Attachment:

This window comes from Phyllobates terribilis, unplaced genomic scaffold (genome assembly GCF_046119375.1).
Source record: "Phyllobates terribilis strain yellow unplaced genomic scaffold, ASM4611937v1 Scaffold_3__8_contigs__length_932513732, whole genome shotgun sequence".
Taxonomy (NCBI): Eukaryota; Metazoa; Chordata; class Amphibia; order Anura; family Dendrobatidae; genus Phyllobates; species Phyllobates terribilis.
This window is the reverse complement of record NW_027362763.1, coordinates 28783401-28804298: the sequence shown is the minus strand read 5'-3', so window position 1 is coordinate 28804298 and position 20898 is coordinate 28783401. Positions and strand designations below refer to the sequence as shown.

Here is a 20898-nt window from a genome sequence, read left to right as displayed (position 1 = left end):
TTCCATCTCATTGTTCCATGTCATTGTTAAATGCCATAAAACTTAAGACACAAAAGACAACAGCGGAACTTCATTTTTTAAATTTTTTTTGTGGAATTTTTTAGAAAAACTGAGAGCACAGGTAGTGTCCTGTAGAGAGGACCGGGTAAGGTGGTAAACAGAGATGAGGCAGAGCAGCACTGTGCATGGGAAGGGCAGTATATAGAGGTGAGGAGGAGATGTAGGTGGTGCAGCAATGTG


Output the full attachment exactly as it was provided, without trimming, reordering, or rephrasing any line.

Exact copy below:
This window comes from Phyllobates terribilis, unplaced genomic scaffold (genome assembly GCF_046119375.1).
Source record: "Phyllobates terribilis strain yellow unplaced genomic scaffold, ASM4611937v1 Scaffold_3__8_contigs__length_932513732, whole genome shotgun sequence".
Taxonomy (NCBI): Eukaryota; Metazoa; Chordata; class Amphibia; order Anura; family Dendrobatidae; genus Phyllobates; species Phyllobates terribilis.
This window is the reverse complement of record NW_027362763.1, coordinates 28783401-28804298: the sequence shown is the minus strand read 5'-3', so window position 1 is coordinate 28804298 and position 20898 is coordinate 28783401. Positions and strand designations below refer to the sequence as shown.

Here is a 20898-nt window from a genome sequence, read left to right as displayed (position 1 = left end):
TTCCATCTCATTGTTCCATGTCATTGTTAAATGCCATAAAACTTAAGACACAAAAGACAACAGCGGAACTTCATTTTTTAAATTTTTTTTGTGGAATTTTTTAGAAAAACTGAGAGCACAGGTAGTGTCCTGTAGAGAGGACCGGGTAAGGTGGTAAACAGAGATGAGGCAGAGCAGCACTGTGCATGGGAAGGGCAGTATATAGAGGTGAGGAGGAGATGTAGGTGGTGCAGCAATGTG